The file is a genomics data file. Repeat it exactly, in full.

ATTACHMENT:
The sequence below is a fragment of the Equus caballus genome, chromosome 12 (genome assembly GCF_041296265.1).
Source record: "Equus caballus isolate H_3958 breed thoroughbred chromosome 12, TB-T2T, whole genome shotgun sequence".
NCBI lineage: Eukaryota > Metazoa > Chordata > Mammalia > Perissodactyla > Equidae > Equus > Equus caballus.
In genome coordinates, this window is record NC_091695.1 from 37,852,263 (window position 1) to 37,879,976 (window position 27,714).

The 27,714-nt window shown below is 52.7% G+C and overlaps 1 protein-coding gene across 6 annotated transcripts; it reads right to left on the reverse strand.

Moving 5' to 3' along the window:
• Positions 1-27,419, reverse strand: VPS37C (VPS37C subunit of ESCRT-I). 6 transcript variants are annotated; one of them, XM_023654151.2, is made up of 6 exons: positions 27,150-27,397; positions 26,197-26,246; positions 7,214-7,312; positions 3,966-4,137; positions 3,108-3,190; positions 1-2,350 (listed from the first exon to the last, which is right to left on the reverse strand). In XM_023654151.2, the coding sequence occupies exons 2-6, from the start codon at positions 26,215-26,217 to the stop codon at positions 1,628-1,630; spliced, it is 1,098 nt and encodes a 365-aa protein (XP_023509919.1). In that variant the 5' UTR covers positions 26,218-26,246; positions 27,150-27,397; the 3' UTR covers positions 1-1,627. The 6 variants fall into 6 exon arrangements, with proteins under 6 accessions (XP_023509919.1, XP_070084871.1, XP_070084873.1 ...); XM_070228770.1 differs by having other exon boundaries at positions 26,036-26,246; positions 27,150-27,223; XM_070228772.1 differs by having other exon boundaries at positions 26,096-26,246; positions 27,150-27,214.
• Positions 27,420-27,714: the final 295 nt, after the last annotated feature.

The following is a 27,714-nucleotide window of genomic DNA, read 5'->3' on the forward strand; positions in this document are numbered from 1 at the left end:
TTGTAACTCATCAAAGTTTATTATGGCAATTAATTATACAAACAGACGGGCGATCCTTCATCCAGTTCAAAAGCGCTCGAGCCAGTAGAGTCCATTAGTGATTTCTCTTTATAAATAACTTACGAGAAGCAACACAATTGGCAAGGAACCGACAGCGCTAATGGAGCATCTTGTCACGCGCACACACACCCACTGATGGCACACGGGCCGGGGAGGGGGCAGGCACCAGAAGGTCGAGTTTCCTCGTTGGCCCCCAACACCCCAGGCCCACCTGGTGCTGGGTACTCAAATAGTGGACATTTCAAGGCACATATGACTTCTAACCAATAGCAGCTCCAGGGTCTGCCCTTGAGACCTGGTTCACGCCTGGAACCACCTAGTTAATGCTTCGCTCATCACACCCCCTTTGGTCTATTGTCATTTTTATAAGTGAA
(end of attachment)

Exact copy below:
The sequence below is a fragment of the Equus caballus genome, chromosome 12 (genome assembly GCF_041296265.1).
Source record: "Equus caballus isolate H_3958 breed thoroughbred chromosome 12, TB-T2T, whole genome shotgun sequence".
NCBI lineage: Eukaryota > Metazoa > Chordata > Mammalia > Perissodactyla > Equidae > Equus > Equus caballus.
In genome coordinates, this window is record NC_091695.1 from 37,852,263 (window position 1) to 37,879,976 (window position 27,714).

The 27,714-nt window shown below is 52.7% G+C and overlaps 1 protein-coding gene across 6 annotated transcripts; it reads right to left on the reverse strand.

Moving 5' to 3' along the window:
• Positions 1-27,419, reverse strand: VPS37C (VPS37C subunit of ESCRT-I). 6 transcript variants are annotated; one of them, XM_023654151.2, is made up of 6 exons: positions 27,150-27,397; positions 26,197-26,246; positions 7,214-7,312; positions 3,966-4,137; positions 3,108-3,190; positions 1-2,350 (listed from the first exon to the last, which is right to left on the reverse strand). In XM_023654151.2, the coding sequence occupies exons 2-6, from the start codon at positions 26,215-26,217 to the stop codon at positions 1,628-1,630; spliced, it is 1,098 nt and encodes a 365-aa protein (XP_023509919.1). In that variant the 5' UTR covers positions 26,218-26,246; positions 27,150-27,397; the 3' UTR covers positions 1-1,627. The 6 variants fall into 6 exon arrangements, with proteins under 6 accessions (XP_023509919.1, XP_070084871.1, XP_070084873.1 ...); XM_070228770.1 differs by having other exon boundaries at positions 26,036-26,246; positions 27,150-27,223; XM_070228772.1 differs by having other exon boundaries at positions 26,096-26,246; positions 27,150-27,214.
• Positions 27,420-27,714: the final 295 nt, after the last annotated feature.

The following is a 27,714-nucleotide window of genomic DNA, read 5'->3' on the forward strand; positions in this document are numbered from 1 at the left end:
TTGTAACTCATCAAAGTTTATTATGGCAATTAATTATACAAACAGACGGGCGATCCTTCATCCAGTTCAAAAGCGCTCGAGCCAGTAGAGTCCATTAGTGATTTCTCTTTATAAATAACTTACGAGAAGCAACACAATTGGCAAGGAACCGACAGCGCTAATGGAGCATCTTGTCACGCGCACACACACCCACTGATGGCACACGGGCCGGGGAGGGGGCAGGCACCAGAAGGTCGAGTTTCCTCGTTGGCCCCCAACACCCCAGGCCCACCTGGTGCTGGGTACTCAAATAGTGGACATTTCAAGGCACATATGACTTCTAACCAATAGCAGCTCCAGGGTCTGCCCTTGAGACCTGGTTCACGCCTGGAACCACCTAGTTAATGCTTCGCTCATCACACCCCCTTTGGTCTATTGTCATTTTTATAAGTGAA